The first billionaire in space has excited many others, who think that one day they too will be able to see the Earth from a height of 85 km.
Virgin Galactic launches spacecraft (Photo Credits: Virgin Galactic)
Billionaire entrepreneur Richard Branson and his team successfully flew to the ‘end of space’ on a Virgin Galactic plane on July 12 as part of the Unity 22 mission. This was seen and praised as the beginning of space tourism, and it happened just days before the proposed July 20 flight of another billionaire businessman Jeff Bezos and his company Blue Origin.
The question is, can the Virgin Galactic flight to an altitude of 85 km really be considered space? And what do these companies want to achieve going forward? The definition of where space begins is very subjective. The Carman line, located at an altitude of 100 km from the Earth, was determined in 1957 as the beginning of space. The Swiss Air Sports Federation adopted this line as the standard for acknowledging whether an activity is aeronautical or space-related.
Space doesn’t mean weightlessness at all
In contrast, the US Air Force and NASA have set their limits at an altitude of 80 km, where military personnel get ‘astronaut wings’. Several specialist aircraft have reached this height, including the X-15 and the private sector-funded ‘SpaceShipOne’, which reached an altitude of 112 km, which is far above the current achievement of VSS’s Unity. Blue Origin aims to reach an altitude of 106 km.
From this height you get to see spectacular views of the earth but it is not an ‘orbit’. To get into orbit at this altitude, you must travel in a horizontal direction at a speed of at least 7.85 km/s (17500 mph). Unity just went up to a straight height and then landed back in a controlled manner. It is relatively easy, but putting it into orbit is more difficult, both in terms of energy and engineering.
The definition of the ends of space is not trivial. Space is not the place where you feel weightlessness as for some time you can achieve it during specially designed ‘drop chambers’ and parabolic flights. Despite Virgin Galactic’s tweet about the crew being in zero gravity, the gravitational pull was about 9.5 square meters per second, which would have been about 97 percent of it on the surface. The weightlessness experienced was actually largely due to a free fall.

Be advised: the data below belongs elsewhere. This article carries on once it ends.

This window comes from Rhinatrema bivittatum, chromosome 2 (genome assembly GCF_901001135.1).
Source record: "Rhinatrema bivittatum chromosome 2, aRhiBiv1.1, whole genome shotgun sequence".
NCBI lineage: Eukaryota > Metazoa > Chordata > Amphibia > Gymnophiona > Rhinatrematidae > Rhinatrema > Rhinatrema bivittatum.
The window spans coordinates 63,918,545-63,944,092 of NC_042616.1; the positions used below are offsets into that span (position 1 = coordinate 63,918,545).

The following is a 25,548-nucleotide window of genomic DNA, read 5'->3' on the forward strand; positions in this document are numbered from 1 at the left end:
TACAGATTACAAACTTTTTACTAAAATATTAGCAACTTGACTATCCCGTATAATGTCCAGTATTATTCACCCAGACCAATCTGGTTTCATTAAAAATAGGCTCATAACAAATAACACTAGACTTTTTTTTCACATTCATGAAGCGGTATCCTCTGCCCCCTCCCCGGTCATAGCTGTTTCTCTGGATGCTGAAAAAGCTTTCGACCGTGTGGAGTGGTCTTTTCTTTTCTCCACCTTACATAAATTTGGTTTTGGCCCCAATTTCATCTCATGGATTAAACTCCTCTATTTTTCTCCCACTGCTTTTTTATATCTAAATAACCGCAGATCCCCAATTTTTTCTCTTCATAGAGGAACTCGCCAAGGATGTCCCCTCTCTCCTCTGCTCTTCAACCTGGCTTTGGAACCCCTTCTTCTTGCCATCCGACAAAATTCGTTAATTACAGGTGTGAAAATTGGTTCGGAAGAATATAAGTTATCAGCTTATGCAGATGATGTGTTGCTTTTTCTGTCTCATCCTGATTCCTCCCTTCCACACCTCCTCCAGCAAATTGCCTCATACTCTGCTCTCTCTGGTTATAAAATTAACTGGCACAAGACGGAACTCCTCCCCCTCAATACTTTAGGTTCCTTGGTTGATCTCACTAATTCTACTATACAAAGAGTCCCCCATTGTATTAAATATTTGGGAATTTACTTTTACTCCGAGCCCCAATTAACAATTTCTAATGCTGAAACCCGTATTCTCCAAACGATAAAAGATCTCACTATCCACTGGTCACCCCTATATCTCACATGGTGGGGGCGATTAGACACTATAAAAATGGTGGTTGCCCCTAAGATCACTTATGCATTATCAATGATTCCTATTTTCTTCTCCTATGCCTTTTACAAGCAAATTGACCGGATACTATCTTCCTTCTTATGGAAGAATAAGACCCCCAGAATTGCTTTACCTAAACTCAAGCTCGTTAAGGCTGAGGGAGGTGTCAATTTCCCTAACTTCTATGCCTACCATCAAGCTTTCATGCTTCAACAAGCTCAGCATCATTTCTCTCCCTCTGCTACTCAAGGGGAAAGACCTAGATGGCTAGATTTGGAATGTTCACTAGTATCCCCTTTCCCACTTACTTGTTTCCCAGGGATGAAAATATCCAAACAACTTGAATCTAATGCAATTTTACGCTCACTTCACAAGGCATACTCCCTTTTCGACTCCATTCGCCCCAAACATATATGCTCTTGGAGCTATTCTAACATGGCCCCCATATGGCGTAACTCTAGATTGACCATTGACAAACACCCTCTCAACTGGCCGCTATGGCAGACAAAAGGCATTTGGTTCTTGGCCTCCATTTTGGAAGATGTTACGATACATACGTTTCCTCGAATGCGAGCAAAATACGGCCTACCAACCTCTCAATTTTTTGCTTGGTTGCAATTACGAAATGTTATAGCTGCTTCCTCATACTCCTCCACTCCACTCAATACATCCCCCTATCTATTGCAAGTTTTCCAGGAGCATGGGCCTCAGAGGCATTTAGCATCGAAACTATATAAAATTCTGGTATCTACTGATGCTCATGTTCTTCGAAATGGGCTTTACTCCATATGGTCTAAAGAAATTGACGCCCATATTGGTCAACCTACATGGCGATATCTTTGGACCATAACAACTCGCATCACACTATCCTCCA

Opinions on space tourism are not the same
The first billionaire in space has excited many others, who think that one day they too will be able to see the Earth from an altitude of 85 kilometers, if they can spend 2.5 million dollars for this one-hour flight. . However, public opinion is not uniform and many have underlined that the money could have been used to eradicate poverty and tackle the current pandemic.
It also has an environmental impact. According to Virgin Galactic, the single flight of Unity caused 1.2 tonnes of carbon emissions. This is not much in terms of aviation, but when such flights happen regularly, then there will be more carbon emissions too. On the other hand, Blue Origin’s engines will run on liquid hydrogen and thus emissions will be minimal.
SpaceX ahead of Virgin Galactic and Blue Origin
Virgin Galactic may have overtaken Blue Origin, but SpaceX is ahead of these two in private space exploration. She is focusing on flying to the International Space Station (ISS) and on more exciting space tourism, such as going to and from the moon, which would certainly add up to space travel.
SpaceX’s success rate, including the Crew Dragon 2 vehicle, means that its ‘DearMoon’ project has a good chance of being successful. However, this may take time. There are also plans to develop a new rocket for the first space tourism step, which will be known as Starship.
The real fun will come when companies reach ‘classroom’
Meanwhile, Virgin Galactic is preparing to develop a supersonic passenger transport aircraft as a successor to the Concorde, capable of carrying 19 passengers from Los Angeles to Sydney in seven hours. He has also received a small contract from NASA for research on flights.
Blue Origin has also signed an agreement with NASA on vision and technology support for the operation of manned space flights in the future. However, the real thrill will come when these companies are able to get into the ‘orbit’, test new technology, significantly aid in scientific research and open their doors to more people who are not the ‘super rich’. Huh.
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